I actually thought all the performances were good for the most part. Jason Momoa’s charisma made him entertaining to watch, and whilst he did attempt to show more of Arthur’s inner conflict as well as his self doubt, it failed to materialise through the performance. I actually blame the script for failing to provide an adequate amount of material for Jason to make those moments more effective. If the story was more focused then the hero’s journey would’ve been more fleshed out. Amber Heard was fine as Mera, there’s not anything to really dislike about her performance but there’s also nothing to praise highly about it either. I liked what Patrick Wilson was doing with his portrayal of Orm, the Ocean Master. He certainly elevated the material that was on the page, and the potential was there for him to be a very interesting villain if his motivations were fleshed out even further. Nicole Kidman managed to leave a lasting impression despite not having much screen time, she portrays Arthur and Orm’s mother Atlanna. The biggest disappointment in terms of the performances came from Yahya Abdul-Mateen II who serves as the films secondary villain, Black Manta. The first scene in which we see Yahya worked really well and set his character arc up nicely, but then I began to notice fairly soon after that, that he wasn’t given much of a purpose within this story. His dialogue was quite bland which lead to Yahya’s performance feeling one note.

Certain elements of the musical score worked quite well but I don’t remember most of it which is saying something, but the biggest musical sins come in the form of the soundtrack of songs selected for certain scenes. There’s a number of musical choices that did not fit with the scenes at all. One example being a scene in which we see Black Manta making his suit. That’s a moment that should feel impactful and should build anticipation, but instead the song choice in that scene completely ruined it. I also found myself rather disconnected and uninterested in the big action set piece (Shown in the trailers) featuring Black Manta that is set in Italy. Once again the music selection made the sequence less impactful than it should’ve been. That sequence actually plays better in the trailer than it does in the film. There’s also moments during the second act in which the musical score adopts a really playful sound that makes it sound like something from a mediocre comedy. During these sequences the film shifts to a tone that is far too whimsical and simply didn’t work for me.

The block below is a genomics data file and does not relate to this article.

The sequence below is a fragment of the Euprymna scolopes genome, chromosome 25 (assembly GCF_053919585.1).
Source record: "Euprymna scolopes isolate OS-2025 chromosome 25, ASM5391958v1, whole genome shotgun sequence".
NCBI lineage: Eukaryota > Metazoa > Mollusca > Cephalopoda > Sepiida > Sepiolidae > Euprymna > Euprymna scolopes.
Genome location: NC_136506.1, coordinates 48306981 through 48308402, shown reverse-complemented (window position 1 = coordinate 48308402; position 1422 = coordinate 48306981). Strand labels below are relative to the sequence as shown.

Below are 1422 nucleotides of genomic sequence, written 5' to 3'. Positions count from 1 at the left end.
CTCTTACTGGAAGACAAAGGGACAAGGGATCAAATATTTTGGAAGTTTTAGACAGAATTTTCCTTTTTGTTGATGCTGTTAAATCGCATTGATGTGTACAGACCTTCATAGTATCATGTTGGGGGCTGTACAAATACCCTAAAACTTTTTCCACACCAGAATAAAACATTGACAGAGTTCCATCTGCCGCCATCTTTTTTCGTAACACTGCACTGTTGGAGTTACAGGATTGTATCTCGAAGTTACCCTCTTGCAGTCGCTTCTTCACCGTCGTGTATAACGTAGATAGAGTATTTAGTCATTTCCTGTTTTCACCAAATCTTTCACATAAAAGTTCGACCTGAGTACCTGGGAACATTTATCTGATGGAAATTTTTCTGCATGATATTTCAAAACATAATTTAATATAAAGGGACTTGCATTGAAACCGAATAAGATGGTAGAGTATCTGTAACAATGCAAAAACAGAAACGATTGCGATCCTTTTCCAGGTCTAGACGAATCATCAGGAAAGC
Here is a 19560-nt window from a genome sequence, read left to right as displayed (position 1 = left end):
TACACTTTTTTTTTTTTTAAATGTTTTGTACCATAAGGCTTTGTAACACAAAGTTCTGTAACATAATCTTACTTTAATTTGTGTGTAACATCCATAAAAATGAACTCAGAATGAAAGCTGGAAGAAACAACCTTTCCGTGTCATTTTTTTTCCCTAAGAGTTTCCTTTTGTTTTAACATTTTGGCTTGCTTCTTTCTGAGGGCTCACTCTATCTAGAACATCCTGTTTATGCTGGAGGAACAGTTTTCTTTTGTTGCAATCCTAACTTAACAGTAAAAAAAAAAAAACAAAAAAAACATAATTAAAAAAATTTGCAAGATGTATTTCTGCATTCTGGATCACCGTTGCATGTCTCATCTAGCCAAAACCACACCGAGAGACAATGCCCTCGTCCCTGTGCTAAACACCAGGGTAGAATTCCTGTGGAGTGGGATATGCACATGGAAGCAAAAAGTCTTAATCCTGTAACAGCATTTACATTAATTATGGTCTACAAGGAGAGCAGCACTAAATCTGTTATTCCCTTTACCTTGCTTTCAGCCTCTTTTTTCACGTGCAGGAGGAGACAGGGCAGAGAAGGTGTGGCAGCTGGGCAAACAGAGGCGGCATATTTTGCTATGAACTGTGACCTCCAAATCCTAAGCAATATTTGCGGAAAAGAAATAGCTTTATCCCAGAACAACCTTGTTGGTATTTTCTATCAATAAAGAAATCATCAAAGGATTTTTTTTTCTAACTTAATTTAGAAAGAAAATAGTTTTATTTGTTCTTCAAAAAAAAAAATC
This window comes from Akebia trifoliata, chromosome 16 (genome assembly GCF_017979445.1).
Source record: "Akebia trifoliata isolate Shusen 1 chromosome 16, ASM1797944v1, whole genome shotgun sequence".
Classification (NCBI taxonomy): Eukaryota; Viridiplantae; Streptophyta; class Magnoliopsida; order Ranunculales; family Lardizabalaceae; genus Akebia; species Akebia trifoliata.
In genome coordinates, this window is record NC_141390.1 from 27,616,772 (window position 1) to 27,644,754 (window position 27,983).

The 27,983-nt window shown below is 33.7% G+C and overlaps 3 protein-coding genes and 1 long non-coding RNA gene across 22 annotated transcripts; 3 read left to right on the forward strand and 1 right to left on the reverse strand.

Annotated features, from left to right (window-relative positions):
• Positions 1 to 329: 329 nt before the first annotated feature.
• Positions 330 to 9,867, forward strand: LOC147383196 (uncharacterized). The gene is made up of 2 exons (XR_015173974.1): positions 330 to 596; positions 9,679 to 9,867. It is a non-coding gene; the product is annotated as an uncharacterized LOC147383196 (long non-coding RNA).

Overall Aquaman has a number of issues but my god is it visually spectacular. The only reason that makes this film worth watching is the spectacle. The script struggles but despite that Wan manages to conjure up (another bad pun) a sometimes thrilling fantasy epic, that features some stellar visual effects work.

★ ★ ★

(3 Stars out of 5)

– T. Graham.

Aquaman – Starring Jason Momoa, Amber Heard, Patrick Wilson, Willem Dafoe, Nicole Kidman, Dolph Lungdren and Yahya Abdul-Mateen II.

Directed by James Wan.

Now showing in Cinemas.